In the United States, a course in general chemistry followed by a course in organic chemistry is a requirement for admission into medical school, regardless of what subject one concentrates on (we say "majors in") in college. Consequently, huge numbers of college students take introductory chemistry, usually in their first year, unless they have had a high school honors course like the one I took. At Brandeis, the small private university at which I work, there are about 800 new students admitted each year and over 200 of them take first-year chemistry; it is often the largest course on campus. More than half of them do so because they plan eventually to apply to medical school. At Ohio State University, the largest of the public universities in the US, there are about 13,000 new undergraduates per year and up to 3,000 of them might take introductory chemistry. These huge enrollments are both a curse and a blessing to chemistry departments at US universities: they impose a large teaching burden on the faculty, but also justify hiring large numbers of chemistry professors. And with medicine having become an increasingly popular career during the past five decades, the numbers of premedical students (we call them "premeds") have been rising steadily, with a few short periods of decrease, for that same period. Yet the number of students who go on to major in chemistry has actually declined since I was in high school, despite this bolus of prospective recruits who are exposed to the subject just as they enter college, usually before they have decided on a major field. Moreover, surveys of students consistently rate introductory chemistry courses among the most disliked, and feared, courses students ever take during their four years at university. Something is very wrong: instead of turning students on to chemistry, our low-level courses are turning them off, in droves.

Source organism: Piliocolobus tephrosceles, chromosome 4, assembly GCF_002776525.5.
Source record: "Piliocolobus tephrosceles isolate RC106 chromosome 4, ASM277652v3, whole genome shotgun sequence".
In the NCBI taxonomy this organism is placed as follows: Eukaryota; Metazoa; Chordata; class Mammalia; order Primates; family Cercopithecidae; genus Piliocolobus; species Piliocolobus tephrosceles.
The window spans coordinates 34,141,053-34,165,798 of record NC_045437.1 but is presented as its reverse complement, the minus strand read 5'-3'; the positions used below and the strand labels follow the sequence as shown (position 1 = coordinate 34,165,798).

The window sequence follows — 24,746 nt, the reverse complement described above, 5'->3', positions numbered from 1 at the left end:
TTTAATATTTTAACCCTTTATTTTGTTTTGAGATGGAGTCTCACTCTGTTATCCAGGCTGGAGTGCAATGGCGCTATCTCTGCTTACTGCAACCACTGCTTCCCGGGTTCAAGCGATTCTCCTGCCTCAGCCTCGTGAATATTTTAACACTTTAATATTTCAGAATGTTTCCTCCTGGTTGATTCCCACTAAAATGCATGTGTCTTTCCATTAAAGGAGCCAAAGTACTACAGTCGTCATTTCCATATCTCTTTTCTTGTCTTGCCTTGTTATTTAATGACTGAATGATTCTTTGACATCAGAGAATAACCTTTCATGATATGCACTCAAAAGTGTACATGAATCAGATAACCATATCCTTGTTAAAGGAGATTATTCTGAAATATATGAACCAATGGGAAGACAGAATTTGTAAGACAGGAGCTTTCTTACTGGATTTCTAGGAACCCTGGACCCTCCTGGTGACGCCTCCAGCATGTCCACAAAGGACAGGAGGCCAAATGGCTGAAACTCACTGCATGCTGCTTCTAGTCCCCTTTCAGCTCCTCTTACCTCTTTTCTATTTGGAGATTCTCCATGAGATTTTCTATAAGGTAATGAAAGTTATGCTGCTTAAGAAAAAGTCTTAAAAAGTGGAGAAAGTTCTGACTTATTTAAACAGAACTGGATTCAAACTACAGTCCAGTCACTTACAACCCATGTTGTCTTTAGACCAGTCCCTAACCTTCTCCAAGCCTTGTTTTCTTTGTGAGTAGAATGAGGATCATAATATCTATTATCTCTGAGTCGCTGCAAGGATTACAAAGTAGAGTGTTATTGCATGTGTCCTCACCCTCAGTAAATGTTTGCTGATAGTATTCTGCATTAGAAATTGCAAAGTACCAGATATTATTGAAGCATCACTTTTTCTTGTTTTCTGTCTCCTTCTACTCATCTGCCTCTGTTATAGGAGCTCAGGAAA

Where do they go instead? Increasingly, the science-oriented among them gravitate toward biology. It is seen as a 'hotter', more welcoming, and just a more interesting subject. Which would be OK, I guess, except for two things: introductory chemistry and basic organic chemistry is then all of the chemistry many biologists are ever taught (I exclude biochemistry courses here, for reasons I'll discuss in a later column), and this shift away from chemistry is accelerating at precisely the time when, thanks to genomics and an increased focus on human health in the life sciences, biologists need to know much more chemistry.